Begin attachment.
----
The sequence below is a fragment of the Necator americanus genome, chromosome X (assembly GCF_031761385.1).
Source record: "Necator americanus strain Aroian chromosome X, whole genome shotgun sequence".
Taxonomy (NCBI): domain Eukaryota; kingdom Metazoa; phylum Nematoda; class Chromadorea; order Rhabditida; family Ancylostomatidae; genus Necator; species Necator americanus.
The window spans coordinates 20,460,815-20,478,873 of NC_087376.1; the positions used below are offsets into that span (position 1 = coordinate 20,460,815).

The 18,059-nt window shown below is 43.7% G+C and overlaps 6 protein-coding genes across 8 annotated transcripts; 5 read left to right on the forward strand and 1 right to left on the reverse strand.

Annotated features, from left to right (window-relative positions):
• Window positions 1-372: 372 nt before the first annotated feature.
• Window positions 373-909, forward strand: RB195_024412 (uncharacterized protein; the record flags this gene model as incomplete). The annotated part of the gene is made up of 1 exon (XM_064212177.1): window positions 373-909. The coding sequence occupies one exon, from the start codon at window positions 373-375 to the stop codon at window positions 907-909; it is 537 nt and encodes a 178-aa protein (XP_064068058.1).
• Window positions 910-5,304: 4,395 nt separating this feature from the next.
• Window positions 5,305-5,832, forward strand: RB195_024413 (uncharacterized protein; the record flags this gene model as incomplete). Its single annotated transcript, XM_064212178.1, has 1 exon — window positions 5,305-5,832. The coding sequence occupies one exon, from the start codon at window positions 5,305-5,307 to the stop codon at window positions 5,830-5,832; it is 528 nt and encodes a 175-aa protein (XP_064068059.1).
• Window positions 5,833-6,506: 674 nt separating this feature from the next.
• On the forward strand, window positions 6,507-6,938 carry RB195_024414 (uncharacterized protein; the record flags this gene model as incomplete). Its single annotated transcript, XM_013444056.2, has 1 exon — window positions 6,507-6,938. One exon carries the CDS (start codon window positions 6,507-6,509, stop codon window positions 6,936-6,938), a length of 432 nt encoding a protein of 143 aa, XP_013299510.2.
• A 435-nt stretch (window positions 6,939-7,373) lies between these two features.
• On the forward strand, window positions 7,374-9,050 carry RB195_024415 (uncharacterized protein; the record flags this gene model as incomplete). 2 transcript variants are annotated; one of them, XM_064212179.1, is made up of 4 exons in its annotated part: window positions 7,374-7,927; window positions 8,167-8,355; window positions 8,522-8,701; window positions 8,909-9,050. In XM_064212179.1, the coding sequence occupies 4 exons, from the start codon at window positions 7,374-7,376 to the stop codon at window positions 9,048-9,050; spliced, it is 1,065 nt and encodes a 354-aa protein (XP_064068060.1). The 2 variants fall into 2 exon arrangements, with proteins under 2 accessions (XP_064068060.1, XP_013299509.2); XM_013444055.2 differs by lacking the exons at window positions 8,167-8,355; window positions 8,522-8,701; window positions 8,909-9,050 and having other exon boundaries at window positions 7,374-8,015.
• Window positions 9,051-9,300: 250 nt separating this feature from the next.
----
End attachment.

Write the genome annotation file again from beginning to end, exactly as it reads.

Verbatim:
The sequence below is a fragment of the Necator americanus genome, chromosome X (assembly GCF_031761385.1).
Source record: "Necator americanus strain Aroian chromosome X, whole genome shotgun sequence".
Taxonomy (NCBI): domain Eukaryota; kingdom Metazoa; phylum Nematoda; class Chromadorea; order Rhabditida; family Ancylostomatidae; genus Necator; species Necator americanus.
The window spans coordinates 20,460,815-20,478,873 of NC_087376.1; the positions used below are offsets into that span (position 1 = coordinate 20,460,815).

The 18,059-nt window shown below is 43.7% G+C and overlaps 6 protein-coding genes across 8 annotated transcripts; 5 read left to right on the forward strand and 1 right to left on the reverse strand.

Annotated features, from left to right (window-relative positions):
• Window positions 1-372: 372 nt before the first annotated feature.
• Window positions 373-909, forward strand: RB195_024412 (uncharacterized protein; the record flags this gene model as incomplete). The annotated part of the gene is made up of 1 exon (XM_064212177.1): window positions 373-909. The coding sequence occupies one exon, from the start codon at window positions 373-375 to the stop codon at window positions 907-909; it is 537 nt and encodes a 178-aa protein (XP_064068058.1).
• Window positions 910-5,304: 4,395 nt separating this feature from the next.
• Window positions 5,305-5,832, forward strand: RB195_024413 (uncharacterized protein; the record flags this gene model as incomplete). Its single annotated transcript, XM_064212178.1, has 1 exon — window positions 5,305-5,832. The coding sequence occupies one exon, from the start codon at window positions 5,305-5,307 to the stop codon at window positions 5,830-5,832; it is 528 nt and encodes a 175-aa protein (XP_064068059.1).
• Window positions 5,833-6,506: 674 nt separating this feature from the next.
• On the forward strand, window positions 6,507-6,938 carry RB195_024414 (uncharacterized protein; the record flags this gene model as incomplete). Its single annotated transcript, XM_013444056.2, has 1 exon — window positions 6,507-6,938. One exon carries the CDS (start codon window positions 6,507-6,509, stop codon window positions 6,936-6,938), a length of 432 nt encoding a protein of 143 aa, XP_013299510.2.
• A 435-nt stretch (window positions 6,939-7,373) lies between these two features.
• On the forward strand, window positions 7,374-9,050 carry RB195_024415 (uncharacterized protein; the record flags this gene model as incomplete). 2 transcript variants are annotated; one of them, XM_064212179.1, is made up of 4 exons in its annotated part: window positions 7,374-7,927; window positions 8,167-8,355; window positions 8,522-8,701; window positions 8,909-9,050. In XM_064212179.1, the coding sequence occupies 4 exons, from the start codon at window positions 7,374-7,376 to the stop codon at window positions 9,048-9,050; spliced, it is 1,065 nt and encodes a 354-aa protein (XP_064068060.1). The 2 variants fall into 2 exon arrangements, with proteins under 2 accessions (XP_064068060.1, XP_013299509.2); XM_013444055.2 differs by lacking the exons at window positions 8,167-8,355; window positions 8,522-8,701; window positions 8,909-9,050 and having other exon boundaries at window positions 7,374-8,015.
• Window positions 9,051-9,300: 250 nt separating this feature from the next.